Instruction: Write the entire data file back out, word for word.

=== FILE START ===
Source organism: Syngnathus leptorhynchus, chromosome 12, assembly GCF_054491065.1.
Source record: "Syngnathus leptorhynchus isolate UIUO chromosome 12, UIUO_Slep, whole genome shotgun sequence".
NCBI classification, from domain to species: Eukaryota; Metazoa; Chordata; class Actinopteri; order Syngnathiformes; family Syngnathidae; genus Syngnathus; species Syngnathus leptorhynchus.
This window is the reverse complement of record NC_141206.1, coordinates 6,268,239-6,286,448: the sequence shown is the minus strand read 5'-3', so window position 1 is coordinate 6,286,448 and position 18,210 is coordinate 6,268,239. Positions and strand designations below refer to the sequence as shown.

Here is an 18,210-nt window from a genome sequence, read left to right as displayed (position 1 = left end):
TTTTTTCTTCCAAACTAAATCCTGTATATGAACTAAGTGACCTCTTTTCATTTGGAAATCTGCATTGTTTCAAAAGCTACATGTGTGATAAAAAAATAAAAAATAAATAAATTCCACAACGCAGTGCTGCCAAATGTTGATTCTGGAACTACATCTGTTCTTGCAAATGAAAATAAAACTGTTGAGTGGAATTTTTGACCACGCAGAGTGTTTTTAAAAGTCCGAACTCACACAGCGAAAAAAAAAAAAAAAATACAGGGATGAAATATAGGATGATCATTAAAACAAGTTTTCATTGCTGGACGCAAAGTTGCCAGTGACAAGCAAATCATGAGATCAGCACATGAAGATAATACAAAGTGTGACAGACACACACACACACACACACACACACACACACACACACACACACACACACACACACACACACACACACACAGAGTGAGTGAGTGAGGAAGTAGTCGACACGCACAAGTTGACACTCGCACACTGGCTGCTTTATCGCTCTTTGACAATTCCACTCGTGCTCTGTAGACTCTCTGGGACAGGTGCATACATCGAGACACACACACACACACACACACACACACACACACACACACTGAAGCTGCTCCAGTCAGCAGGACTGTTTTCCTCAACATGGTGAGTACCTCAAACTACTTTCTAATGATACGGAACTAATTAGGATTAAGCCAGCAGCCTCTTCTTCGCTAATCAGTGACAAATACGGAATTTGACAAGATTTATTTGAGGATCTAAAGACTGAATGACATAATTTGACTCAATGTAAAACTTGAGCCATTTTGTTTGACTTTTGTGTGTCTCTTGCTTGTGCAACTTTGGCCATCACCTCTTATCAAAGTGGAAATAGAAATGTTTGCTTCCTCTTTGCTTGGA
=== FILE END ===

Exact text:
Source organism: Syngnathus leptorhynchus, chromosome 12, assembly GCF_054491065.1.
Source record: "Syngnathus leptorhynchus isolate UIUO chromosome 12, UIUO_Slep, whole genome shotgun sequence".
NCBI classification, from domain to species: Eukaryota; Metazoa; Chordata; class Actinopteri; order Syngnathiformes; family Syngnathidae; genus Syngnathus; species Syngnathus leptorhynchus.
This window is the reverse complement of record NC_141206.1, coordinates 6,268,239-6,286,448: the sequence shown is the minus strand read 5'-3', so window position 1 is coordinate 6,286,448 and position 18,210 is coordinate 6,268,239. Positions and strand designations below refer to the sequence as shown.

Here is an 18,210-nt window from a genome sequence, read left to right as displayed (position 1 = left end):
TTTTTTCTTCCAAACTAAATCCTGTATATGAACTAAGTGACCTCTTTTCATTTGGAAATCTGCATTGTTTCAAAAGCTACATGTGTGATAAAAAAATAAAAAATAAATAAATTCCACAACGCAGTGCTGCCAAATGTTGATTCTGGAACTACATCTGTTCTTGCAAATGAAAATAAAACTGTTGAGTGGAATTTTTGACCACGCAGAGTGTTTTTAAAAGTCCGAACTCACACAGCGAAAAAAAAAAAAAAAATACAGGGATGAAATATAGGATGATCATTAAAACAAGTTTTCATTGCTGGACGCAAAGTTGCCAGTGACAAGCAAATCATGAGATCAGCACATGAAGATAATACAAAGTGTGACAGACACACACACACACACACACACACACACACACACACACACACACACACACACACACACACACACACACACAGAGTGAGTGAGTGAGGAAGTAGTCGACACGCACAAGTTGACACTCGCACACTGGCTGCTTTATCGCTCTTTGACAATTCCACTCGTGCTCTGTAGACTCTCTGGGACAGGTGCATACATCGAGACACACACACACACACACACACACACACACACACACACACTGAAGCTGCTCCAGTCAGCAGGACTGTTTTCCTCAACATGGTGAGTACCTCAAACTACTTTCTAATGATACGGAACTAATTAGGATTAAGCCAGCAGCCTCTTCTTCGCTAATCAGTGACAAATACGGAATTTGACAAGATTTATTTGAGGATCTAAAGACTGAATGACATAATTTGACTCAATGTAAAACTTGAGCCATTTTGTTTGACTTTTGTGTGTCTCTTGCTTGTGCAACTTTGGCCATCACCTCTTATCAAAGTGGAAATAGAAATGTTTGCTTCCTCTTTGCTTGGA